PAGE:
Time to rethink on Katju?

01 Feb,2012

By Ranjona Banerji

 

So which was bigger – the slap that Bollywood mega star apparently gave small-time director Shirish Kunder or the attack on The Times of India Mumbai offices by supporters of a Shiv Sena politician?

 

This is from Press Council of India chairman Markandey Katju’s letter to the chief minister of Maharashtra: “Please, therefore, let me know at the earliest what action have you taken against the hooligans who committed this outrage. In particular, please inform me whether the delinquents have been arrested and any criminal proceedings launched against them.

 

I may mention that this is not the first time that such an incident has happened in Maharashtra. I had written to you earlier also about such assaults and harrassment (sic) of journalists. I, therefore, must tell you now that the Press Council may now have to take a serious view of the matter and take suitable action if such incidents are not curbed in your state.”

 

It is heartening indeed for the press to get such support and perhaps we need to rethink our views on the honourable judge, his views on journalists notwithstanding? By the way, the misspelling of harassment is not mine; I have cut and pasted the extract from the letter. I make no comment here.

 

At any rate, with the famous Khan-Kunder slap, Katju’s deepest fears about the media were fully realised. This made headline and front page news. But I think there is room for debate here. After all, Shah Rukh Khan is one of India’s biggest stars. If he gets caught in a late night fisticuffs at a fancy night club, then it is certainly news. The problem for me is that enough juice about this fight was not provided. I must confess I had no idea who this Kunder chap was when I first read about the fight on Twitter. It was later I realised that he is husband of Farah Khan, choreographer-turned-director. Most of the stories which appeared were written by insiders for insiders so outsiders like me, who had no idea of the stories within the stories, were left confused. I would say that this is a problem which journalists have to address – make everything clear to your readers. Do not assume that they know as much as you do about a particular subject which you have specialised in.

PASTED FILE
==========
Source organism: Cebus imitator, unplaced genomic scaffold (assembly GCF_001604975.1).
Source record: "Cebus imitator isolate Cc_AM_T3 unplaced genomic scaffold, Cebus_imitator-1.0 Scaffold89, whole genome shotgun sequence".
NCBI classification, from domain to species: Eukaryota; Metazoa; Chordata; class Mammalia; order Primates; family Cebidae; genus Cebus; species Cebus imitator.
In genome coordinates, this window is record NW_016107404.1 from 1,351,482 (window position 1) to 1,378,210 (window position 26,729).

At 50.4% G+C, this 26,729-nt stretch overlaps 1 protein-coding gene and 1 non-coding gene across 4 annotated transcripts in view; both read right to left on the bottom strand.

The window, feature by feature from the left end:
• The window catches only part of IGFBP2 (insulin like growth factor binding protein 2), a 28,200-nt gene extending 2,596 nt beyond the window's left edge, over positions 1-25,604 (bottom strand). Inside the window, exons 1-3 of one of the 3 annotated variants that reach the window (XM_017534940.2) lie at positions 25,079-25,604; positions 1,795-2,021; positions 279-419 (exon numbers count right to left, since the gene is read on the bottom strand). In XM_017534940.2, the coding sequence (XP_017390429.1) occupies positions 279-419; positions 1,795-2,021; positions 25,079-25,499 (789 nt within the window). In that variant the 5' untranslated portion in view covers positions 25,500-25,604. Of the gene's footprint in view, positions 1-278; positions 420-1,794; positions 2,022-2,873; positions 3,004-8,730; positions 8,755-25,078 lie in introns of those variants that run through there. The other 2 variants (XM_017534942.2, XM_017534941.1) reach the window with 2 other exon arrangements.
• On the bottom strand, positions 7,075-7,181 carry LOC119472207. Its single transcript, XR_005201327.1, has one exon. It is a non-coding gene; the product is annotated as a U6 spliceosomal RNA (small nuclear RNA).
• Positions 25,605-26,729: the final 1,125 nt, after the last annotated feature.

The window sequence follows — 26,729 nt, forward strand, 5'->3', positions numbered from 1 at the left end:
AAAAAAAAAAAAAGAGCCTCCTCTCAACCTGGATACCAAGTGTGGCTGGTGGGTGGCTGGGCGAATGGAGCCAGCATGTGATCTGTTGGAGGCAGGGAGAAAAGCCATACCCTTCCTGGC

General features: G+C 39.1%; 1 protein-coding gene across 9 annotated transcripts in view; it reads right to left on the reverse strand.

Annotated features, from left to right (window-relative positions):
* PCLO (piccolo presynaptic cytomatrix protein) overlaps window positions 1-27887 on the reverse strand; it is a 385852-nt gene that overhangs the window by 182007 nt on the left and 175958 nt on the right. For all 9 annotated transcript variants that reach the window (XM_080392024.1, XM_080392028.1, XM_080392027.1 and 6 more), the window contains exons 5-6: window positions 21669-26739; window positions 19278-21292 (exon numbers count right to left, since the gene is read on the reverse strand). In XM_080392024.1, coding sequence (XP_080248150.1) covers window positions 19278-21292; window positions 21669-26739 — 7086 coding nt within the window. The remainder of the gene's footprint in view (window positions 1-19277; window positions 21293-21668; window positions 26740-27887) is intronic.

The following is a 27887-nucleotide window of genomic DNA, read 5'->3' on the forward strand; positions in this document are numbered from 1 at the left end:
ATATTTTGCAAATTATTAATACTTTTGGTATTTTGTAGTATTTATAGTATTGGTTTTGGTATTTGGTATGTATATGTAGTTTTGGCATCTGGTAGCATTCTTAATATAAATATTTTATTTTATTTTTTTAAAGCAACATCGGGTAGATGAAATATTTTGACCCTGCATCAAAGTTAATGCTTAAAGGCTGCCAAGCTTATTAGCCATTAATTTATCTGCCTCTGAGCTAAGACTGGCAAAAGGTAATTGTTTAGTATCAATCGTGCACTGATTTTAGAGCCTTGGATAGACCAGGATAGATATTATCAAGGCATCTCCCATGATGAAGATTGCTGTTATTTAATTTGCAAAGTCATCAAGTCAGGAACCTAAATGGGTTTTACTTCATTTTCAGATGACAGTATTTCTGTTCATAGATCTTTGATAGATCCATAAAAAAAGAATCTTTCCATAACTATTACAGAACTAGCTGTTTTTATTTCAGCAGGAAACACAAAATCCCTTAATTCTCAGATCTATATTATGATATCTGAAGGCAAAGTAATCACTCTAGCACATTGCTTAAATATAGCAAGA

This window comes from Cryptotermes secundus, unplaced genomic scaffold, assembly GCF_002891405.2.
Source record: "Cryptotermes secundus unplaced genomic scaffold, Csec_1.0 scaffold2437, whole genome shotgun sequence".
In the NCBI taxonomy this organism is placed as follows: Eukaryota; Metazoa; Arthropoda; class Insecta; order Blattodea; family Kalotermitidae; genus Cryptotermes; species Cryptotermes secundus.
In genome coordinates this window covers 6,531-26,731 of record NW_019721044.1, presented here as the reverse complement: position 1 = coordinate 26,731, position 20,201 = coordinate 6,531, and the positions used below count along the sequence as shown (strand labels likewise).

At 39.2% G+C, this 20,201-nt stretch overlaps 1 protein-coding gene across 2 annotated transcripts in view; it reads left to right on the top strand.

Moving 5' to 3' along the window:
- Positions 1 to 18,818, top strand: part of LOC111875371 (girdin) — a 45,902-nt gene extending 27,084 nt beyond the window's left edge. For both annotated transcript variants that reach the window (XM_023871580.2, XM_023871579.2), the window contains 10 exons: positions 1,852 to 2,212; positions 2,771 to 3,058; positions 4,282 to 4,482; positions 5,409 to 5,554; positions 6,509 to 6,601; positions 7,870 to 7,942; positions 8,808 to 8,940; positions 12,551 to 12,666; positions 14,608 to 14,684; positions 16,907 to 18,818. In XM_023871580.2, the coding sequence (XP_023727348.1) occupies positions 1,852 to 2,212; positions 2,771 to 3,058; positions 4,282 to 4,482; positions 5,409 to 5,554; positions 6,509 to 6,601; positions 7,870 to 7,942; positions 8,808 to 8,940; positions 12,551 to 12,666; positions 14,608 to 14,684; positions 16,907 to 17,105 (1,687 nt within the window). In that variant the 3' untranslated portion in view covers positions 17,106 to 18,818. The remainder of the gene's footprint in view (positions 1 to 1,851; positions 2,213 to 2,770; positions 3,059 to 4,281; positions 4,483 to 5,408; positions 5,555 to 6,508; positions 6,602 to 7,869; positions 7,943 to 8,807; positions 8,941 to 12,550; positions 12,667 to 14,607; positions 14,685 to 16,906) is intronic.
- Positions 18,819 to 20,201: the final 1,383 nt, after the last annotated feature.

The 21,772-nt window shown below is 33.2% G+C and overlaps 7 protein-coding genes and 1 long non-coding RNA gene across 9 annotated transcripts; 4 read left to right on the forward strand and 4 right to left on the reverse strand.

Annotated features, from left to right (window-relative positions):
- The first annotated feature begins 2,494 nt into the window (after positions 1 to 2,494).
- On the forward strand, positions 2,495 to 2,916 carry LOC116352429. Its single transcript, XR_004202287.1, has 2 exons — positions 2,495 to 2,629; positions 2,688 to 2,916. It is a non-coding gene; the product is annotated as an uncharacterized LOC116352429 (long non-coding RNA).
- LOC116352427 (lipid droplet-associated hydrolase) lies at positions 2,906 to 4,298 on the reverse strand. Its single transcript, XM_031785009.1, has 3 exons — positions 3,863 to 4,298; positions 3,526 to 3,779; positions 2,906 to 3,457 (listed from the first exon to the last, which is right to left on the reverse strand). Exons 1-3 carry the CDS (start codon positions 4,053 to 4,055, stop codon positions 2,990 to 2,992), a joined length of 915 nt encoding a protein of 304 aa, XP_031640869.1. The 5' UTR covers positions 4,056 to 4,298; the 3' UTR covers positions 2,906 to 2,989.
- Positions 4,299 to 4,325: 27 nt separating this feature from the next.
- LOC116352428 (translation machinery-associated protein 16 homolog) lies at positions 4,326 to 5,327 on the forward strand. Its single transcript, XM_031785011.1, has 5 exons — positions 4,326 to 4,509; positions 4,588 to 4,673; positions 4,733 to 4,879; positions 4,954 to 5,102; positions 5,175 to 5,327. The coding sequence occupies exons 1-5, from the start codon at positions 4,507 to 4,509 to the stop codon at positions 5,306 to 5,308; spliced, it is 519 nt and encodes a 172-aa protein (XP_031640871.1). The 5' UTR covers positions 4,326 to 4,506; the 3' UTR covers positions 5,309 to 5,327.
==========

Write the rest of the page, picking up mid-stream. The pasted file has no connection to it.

As far as the attack on The Times of India is concerned, this is one more in a long list of intimidation tactics used on the media by political parties. And as long as nothing is done to those who instigate or participate in such attacks, they will continue. Hooliganism has almost become an accepted way of life and neither our government nor the police seem to be bothered.

 

* * *

 

What does one make of the excitement over baby Falak, the infant abandoned at AIIMS, Delhi on Republic Day? Instead of minute by minute updates on the condition of this unfortunate child, one would have expected newspapers at least to delve further into the status of abandoned and abused children in India. We expended much outrage over the actions of the Norwegian child services over the Bhattacharyas’ children but perhaps we need to examine whether we need such agencies ourselves. Right now what is happening with this baby is not concern; it is outright sensationalism.

 

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